This is a famous and delicious Abruzzese dish. You make it beautifully! It is traditional for the fall. Think the beginning of November when the tomatoes are not ripening any more, but the plants are still strong and green. You can save the green tomatoes wrapped in newspaper in a cool place in your house too, and have them for many weeks. Mind you, you want to use the green tomatoes that are starting to become a little white, or even yellow. They may never become red, even taken indoors, but they will be tasty cooked, while the hard, forest green ones are much less so.
Ok, so one thing you are missing is the diavolil’ or diavolicchio – the long hot pepper that typifies real Abruzzese cooking- and a pair of scissors. The red pepperoncino should go _into_ the recipe, as you have it. But you definitely want to pass around the fresh diavolilo and the scissor so that your family and friends can add the degree of heat and fresh pepper taste they enjoy in thin strips directly into the dish. Diavolili peppers from well-watered plants are not exceptionally hot – less than a jalapeno – but have a different, grassy taste. Also, pass the bowl of crushed pepperoncino around
with a spoon for the real hot lovers. In another bowl, as you suggested, pass around grated cheese for those who enjoy it. (I often leave it aside myself.) If you can’t get Abruzzese cheese (which is granular like grana padano or Parmigiano Reggiano , but more pungent and Swiss-like) I definitely recommend good quality Pecorino Romano, like Rienzi brand sold widely in the United States. That is another very popular choice in Abruzzo, with its long tradition of hillside sheep herding. Grate it gently on the hob nail side of the grater, to make a fine, snow-like powder to crown your dish, if you like cheese, that is. Don’t bother with the stuff in the plastic jar please.
I’m so excited to see regional food spotlighted like this! One additional thing to note, is that some cooks don’t prefer the long strings of celery, and others don’t really like the pungency of strong garlic. If either of these apply to you, you can first crush the vegetable in question slightly to begin releasing its flavors, and then fry it gently in the olive oil to flavor the oil. Cook the garlic or the celery, or both, whole in the sauce, then remove them before dressing the pasta. The same principle goes for parsley stems. They give a wonderful flavor to this dish, but are not appealing between your teeth. You can pluck the parsley leaves from the stem, and put these in at the end of cooking. Tie the stems up though, with cotton kitchen twine and throw them into the sauce as it simmers. Then remove them before dressing the pasta. This is your Grandma’s “secret” herb, and just like she does, you will waste nothing this way.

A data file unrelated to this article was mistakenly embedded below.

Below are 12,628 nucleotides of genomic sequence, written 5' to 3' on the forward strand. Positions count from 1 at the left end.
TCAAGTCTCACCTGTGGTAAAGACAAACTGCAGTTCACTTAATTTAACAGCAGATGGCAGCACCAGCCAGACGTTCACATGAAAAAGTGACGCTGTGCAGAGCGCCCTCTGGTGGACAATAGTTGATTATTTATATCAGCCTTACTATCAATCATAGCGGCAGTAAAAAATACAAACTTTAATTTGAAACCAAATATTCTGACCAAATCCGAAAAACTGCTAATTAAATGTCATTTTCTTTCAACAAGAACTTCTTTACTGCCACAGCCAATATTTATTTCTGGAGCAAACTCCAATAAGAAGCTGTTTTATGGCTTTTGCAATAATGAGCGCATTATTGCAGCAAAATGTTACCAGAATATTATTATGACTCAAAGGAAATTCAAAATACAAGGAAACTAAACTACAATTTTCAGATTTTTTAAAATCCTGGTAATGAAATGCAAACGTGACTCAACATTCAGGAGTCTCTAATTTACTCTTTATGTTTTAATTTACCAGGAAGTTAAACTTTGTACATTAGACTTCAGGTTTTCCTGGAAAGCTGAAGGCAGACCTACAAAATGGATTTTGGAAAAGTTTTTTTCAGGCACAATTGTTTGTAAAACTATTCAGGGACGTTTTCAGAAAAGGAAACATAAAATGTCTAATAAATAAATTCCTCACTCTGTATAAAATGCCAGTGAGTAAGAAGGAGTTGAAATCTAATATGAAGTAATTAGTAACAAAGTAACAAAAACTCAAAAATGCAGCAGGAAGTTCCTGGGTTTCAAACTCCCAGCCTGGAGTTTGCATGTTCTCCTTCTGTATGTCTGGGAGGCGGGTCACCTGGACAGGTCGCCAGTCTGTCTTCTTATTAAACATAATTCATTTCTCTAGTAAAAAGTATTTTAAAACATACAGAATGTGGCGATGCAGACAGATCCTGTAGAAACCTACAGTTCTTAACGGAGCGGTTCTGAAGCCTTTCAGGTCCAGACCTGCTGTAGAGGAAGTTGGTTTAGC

I would love to see you spotlight the Abruzzese style pickled spicy green tomatoes, into which often go whole hard boiled eggs. Does anyone still make these?
And there is regional Abruzzese style cooking for you. Thank you for sharing this! Enjoy!
Diane Iannuccilli says
I made it. We loved it. And gave you credit on our blog. Grazie mille
So glad you like the dish. The credit goes to Miriam Rubin, author of “Tomatoes.” Please be sure to credit the book in your post. Grazie!
Joanna Poncavage says
A very timely recipe. Thank you!
You’re welcome, Joanna. The sauce freezes well so it’s a great way to use up those last tomatoes on the vine.